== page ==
William Edward Burghardt Du Bois was born on February 23, 1868 in Great Barrington, Massachusetts. He attended Fisk, Harvard, and the University of Berlin.As the first African-American to earn a Ph.D. from Harvard, Dr. Du Bois gained recognition throughout his lifetime as a sociologist, historian, educator, writer, editor and ardent speaker. He published several books on African-American history including Souls of Black Folks and The Suppression of the Slave Trade.
Labeled as a "radical," he was ignored by those who hoped that his massive contributions would be buried along side of him. But, as Dr. Martin Luther King, Jr. wrote, "history cannot ignore W.E.B. DuBois because history has to reflect truth and Dr. DuBois was a tireless explorer and a gifted discoverer of social truths. His singular greatness lay in his quest for truth about his own people. There were very few scholars who concerned themselves with honest study of the black man and he sought to fill this immense void. The degree to which he succeeded disclosed the great dimensions of the man."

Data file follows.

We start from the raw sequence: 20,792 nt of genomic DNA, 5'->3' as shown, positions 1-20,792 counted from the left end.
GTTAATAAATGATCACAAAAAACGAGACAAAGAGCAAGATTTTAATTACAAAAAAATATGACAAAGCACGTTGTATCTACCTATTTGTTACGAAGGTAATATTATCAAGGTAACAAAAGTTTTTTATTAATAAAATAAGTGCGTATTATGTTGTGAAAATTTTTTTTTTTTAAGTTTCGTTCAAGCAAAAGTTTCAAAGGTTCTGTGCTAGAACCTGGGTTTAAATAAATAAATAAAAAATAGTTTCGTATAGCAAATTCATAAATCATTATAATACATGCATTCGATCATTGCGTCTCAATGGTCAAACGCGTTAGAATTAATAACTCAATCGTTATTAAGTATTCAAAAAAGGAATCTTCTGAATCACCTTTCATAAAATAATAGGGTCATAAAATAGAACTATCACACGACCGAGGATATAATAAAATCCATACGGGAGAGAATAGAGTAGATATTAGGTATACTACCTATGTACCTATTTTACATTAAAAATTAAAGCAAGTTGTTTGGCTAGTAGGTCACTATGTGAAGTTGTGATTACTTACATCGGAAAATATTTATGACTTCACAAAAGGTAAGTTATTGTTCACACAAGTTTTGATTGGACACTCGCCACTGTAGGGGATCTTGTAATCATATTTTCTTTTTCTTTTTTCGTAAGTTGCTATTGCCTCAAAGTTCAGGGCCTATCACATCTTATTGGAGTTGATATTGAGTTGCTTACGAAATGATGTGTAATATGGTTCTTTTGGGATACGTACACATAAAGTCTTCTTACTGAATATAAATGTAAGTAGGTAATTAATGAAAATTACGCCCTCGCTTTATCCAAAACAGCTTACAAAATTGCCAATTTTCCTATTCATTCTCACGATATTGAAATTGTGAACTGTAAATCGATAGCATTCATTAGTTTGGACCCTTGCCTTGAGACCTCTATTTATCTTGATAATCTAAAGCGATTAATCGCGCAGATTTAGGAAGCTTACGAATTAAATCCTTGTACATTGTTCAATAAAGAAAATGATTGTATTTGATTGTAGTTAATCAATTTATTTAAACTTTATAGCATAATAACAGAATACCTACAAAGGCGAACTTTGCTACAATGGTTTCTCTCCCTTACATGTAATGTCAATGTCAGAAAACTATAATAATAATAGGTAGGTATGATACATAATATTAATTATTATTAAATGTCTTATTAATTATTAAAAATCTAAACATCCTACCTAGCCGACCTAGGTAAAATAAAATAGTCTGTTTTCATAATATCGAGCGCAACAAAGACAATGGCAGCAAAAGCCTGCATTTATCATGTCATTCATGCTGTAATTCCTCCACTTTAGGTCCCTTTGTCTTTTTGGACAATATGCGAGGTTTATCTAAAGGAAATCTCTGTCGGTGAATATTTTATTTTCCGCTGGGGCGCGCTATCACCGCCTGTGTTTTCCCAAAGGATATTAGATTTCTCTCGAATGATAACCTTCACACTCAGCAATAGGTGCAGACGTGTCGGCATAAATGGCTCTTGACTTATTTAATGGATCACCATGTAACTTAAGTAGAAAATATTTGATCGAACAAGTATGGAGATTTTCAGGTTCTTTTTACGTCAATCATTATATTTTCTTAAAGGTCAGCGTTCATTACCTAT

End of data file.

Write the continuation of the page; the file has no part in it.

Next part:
In 1906, Dr. Du Bois founded the Niagara Movement. The goal of the movement was to advocate civil justice and abolish discrimination. In 1909, Dr. Du Bois was one of the founding members of the National Association for the Advancement of Colored People (NAACP).
On August 27,1963, on the eve of the March On Washington, DuBois died in Accra, Ghana.